Triceps Repair for Acute Triceps Tendon Rupture
Table of Contents
The function of the triceps tendon is elbow extension. Triceps tendon ruptures are uncommon tendon injuries of the upper extremity and generally result from either direct injury and/or forced eccentric contracture during a fall on an outstretched hand. The treatment goal is re-approximating the distal triceps tendon to the olecranon in order to restore elbow extension strength and upper extremity function. The surgical technique demonstrated in this video is the suture bridge technique.
Triceps tendon ruptures are rare injuries, with Anzel et al. finding a total prevalence of 8 in 1014 patients with tendon ruptures of any type.1 In a more recent study of the military population, triceps tendon ruptures were found to occur at only 1.1 per 100,000 person years.2 These injuries most often occur in young, physically active men such as weightlifters, in older adults with systemic diseases such as chronic renal failure or hyperparathyroidism, and in relation to pharmacologic treatments such as chronic corticosteroids, statins, or fluoroquinolones.2, 3 The general mechanism of the injury is during eccentric contraction of the triceps, with overloading force on the tendon’s insertion at the olecranon, such as during a fall onto an outstretched hand or during an extension movement while weightlifting.2 Alternatively, penetrating trauma can also result in a triceps rupture. Anatomically, the injury can occur in three specific places: from intramuscular separation of the tendon, rupture of the myotendinous junction or avulsion of the tendinous insertion off of the olecranon, which occurs most commonly.3 There is no formal grading system for triceps tendon tears but they can be broadly considered as full or partial tears, with partial representing a less than 50% tear.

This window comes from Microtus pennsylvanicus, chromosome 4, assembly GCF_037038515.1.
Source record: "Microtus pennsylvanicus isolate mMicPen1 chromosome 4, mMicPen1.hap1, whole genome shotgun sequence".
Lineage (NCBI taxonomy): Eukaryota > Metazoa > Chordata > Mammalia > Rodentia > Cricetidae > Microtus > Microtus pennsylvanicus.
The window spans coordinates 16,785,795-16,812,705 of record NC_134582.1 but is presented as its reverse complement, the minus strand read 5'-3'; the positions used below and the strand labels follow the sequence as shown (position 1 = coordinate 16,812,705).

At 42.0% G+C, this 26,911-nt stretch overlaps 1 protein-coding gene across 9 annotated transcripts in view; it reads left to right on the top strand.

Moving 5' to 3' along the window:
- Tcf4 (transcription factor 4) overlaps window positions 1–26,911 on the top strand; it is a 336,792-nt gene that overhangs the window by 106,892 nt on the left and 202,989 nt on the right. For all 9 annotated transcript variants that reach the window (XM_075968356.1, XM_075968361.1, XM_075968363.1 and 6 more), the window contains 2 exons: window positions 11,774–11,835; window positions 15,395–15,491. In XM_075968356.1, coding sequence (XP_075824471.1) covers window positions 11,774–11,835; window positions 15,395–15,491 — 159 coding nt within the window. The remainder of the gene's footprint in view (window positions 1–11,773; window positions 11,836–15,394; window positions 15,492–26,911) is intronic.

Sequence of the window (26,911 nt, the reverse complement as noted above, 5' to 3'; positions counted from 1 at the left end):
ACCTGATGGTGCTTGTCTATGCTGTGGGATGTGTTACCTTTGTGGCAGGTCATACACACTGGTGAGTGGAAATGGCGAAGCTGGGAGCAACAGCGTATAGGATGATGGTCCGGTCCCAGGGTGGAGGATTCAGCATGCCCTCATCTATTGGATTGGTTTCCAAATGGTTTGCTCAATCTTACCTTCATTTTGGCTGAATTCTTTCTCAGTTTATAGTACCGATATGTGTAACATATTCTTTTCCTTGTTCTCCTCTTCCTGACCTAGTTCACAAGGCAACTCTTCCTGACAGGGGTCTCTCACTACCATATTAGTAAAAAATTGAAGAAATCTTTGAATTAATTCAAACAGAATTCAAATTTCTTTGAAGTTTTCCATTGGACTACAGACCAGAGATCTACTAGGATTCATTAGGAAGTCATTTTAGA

The male patient in this video suffered a fall on an outstretched hand, leading to a forceful eccentric contracture of the triceps. He complained of pain in the posterior elbow region, and his physical exam demonstrated weakness with resistance to elbow extension. A plain film of the arm ruled out an olecranon fracture but did reveal an avulsion of the triceps tendon off of the ulna. An MRI for preoperative planning further demonstrated the avulsion of the tendon on T2 imaging.
Patients with an acute triceps tendon rupture will often present with tenderness, ecchymosis, and edema in the posterior elbow. A bulge in the upper arm may be present with a palpable gap proximal to the elbow joint, representing the unattached distal end of the triceps muscle. On strength testing, patients will likely show weakness to extension of the elbow against resistance.4
We recommend to begin with a plain film radiograph of the joint to determine if there is an olecranon fracture as this represents the major differential diagnosis, although other elbow joint fractures, olecranon bursitis, and elbow sprain are additional diagnoses to consider.5 A positive “flake sign”, or an extra-articular avulsion fracture of the olecranon, on lateral view is consistent with a triceps tendon rupture.6 Magnetic resonance imaging is most useful in making the diagnosis, determining if there is a complete or partial tear, and for preoperative planning.